Also capable? Shelagh, pushing ever forward with that old positive outlook as she prepares Sister Monica Joan for her time in the hospital ward. Trying not to fuss over her former sister but doing the exact opposite, she says that she and Sister Winifred have set up a rota so that Sister MJ will never be alone. "Sometimes solitude is the best society," Sister Monica Joan responds, and one can never truly know if that devastating shade was intentional, though facing the prospect of Sister Winifred ding-donging around my sickbed might have caused me to say similar or worse.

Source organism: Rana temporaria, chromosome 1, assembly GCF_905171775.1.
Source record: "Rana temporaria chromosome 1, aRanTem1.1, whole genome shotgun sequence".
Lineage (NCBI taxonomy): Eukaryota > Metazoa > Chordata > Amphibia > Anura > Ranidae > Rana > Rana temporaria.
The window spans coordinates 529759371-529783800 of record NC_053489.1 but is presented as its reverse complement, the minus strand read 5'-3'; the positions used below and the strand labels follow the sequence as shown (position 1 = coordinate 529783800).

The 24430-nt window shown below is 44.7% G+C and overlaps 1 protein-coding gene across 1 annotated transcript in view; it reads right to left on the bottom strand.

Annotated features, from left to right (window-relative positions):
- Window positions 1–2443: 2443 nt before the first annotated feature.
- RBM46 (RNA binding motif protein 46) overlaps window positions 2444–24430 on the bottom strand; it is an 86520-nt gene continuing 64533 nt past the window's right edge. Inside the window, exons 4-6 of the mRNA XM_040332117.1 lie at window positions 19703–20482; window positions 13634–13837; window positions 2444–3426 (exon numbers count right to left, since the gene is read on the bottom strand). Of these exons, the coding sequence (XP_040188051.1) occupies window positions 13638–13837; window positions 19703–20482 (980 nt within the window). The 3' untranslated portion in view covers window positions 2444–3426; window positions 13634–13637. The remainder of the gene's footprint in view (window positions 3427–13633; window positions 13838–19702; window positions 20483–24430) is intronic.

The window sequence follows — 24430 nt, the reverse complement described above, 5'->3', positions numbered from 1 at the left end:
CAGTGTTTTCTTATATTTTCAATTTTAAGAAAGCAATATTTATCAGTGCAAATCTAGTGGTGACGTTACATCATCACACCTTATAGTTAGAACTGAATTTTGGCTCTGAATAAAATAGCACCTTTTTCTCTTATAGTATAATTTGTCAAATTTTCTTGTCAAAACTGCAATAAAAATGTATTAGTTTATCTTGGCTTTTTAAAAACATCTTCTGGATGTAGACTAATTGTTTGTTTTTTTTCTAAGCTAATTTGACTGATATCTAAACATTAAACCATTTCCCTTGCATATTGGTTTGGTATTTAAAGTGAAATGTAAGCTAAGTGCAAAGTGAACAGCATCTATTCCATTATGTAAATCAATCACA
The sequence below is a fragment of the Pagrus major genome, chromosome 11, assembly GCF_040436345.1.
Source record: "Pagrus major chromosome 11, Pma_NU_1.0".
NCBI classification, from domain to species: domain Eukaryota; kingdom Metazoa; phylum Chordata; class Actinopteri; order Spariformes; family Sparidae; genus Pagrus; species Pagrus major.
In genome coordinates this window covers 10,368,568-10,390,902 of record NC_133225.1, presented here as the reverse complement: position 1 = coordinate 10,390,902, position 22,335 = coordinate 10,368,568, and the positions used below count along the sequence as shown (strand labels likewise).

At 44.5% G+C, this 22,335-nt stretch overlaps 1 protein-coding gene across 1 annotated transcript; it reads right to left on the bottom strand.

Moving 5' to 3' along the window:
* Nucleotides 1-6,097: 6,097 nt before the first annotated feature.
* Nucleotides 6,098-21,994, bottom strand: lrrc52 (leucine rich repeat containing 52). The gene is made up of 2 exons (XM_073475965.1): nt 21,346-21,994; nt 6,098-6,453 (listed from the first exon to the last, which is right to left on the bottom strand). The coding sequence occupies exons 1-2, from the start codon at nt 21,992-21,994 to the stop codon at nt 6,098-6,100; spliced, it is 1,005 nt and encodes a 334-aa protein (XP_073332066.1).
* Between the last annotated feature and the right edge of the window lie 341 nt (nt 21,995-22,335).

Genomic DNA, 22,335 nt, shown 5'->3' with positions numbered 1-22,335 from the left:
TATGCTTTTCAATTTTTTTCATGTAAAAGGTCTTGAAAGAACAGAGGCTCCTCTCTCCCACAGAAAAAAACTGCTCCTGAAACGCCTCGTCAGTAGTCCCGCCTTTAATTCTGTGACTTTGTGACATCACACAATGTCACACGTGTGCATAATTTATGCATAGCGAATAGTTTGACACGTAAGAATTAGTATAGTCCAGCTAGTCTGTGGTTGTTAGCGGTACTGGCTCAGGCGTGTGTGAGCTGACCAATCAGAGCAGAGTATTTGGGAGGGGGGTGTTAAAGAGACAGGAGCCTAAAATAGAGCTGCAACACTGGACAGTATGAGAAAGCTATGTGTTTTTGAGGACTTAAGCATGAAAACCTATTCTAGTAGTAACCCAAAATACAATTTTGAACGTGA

Anyway, Sister Monica Joan's Eeyore routine is interrupted with great irony when the door blows open and a loud couple of classic Poplar geezers rolls in, laughing it up like they're falling out of the Black Sail at closing time. "Giddy-up, giddy-up!" hoots the elderly female patient to the orderly pushing her wheelchair. "Oh! You young men can take me 'round the block any day of the week!" Her husband laughs, telling the young man to be careful: "There's not many fellas take my missus for a ride and lives to tell the tale!" Suddenly noticing the horrified face of Sister Monica Joan, the man apologizes and introduces himself. "Albie Valentine. And this is my missus, Maudie," he says. "She'd never normally be fruity in front of a nun, but she didn't see you there. She's blind as an old bat!" Sister Monica Joan barely has time to react before Maudie confirms that she's ripe as a French fig and ready for slicing. Yikes. When they find out Shelagh and Sister MJ are from Nonnatus House, all ceremony is abandoned. "Your lot delivered all of ours," Albie yells. "If you don't remember Maudie's face, you might remember the other half!" Further hilarious screeching goes on, to the great disturbance of both Shelagh and Sister Monica Joan -- who, yes, may have spent most of her life assisting the great unwashed masses, but...well, you can take the old girl's old money, but you can't take the old money out of the old girl, and she's clearly upset at the thought of spending her recovery next to this clown college.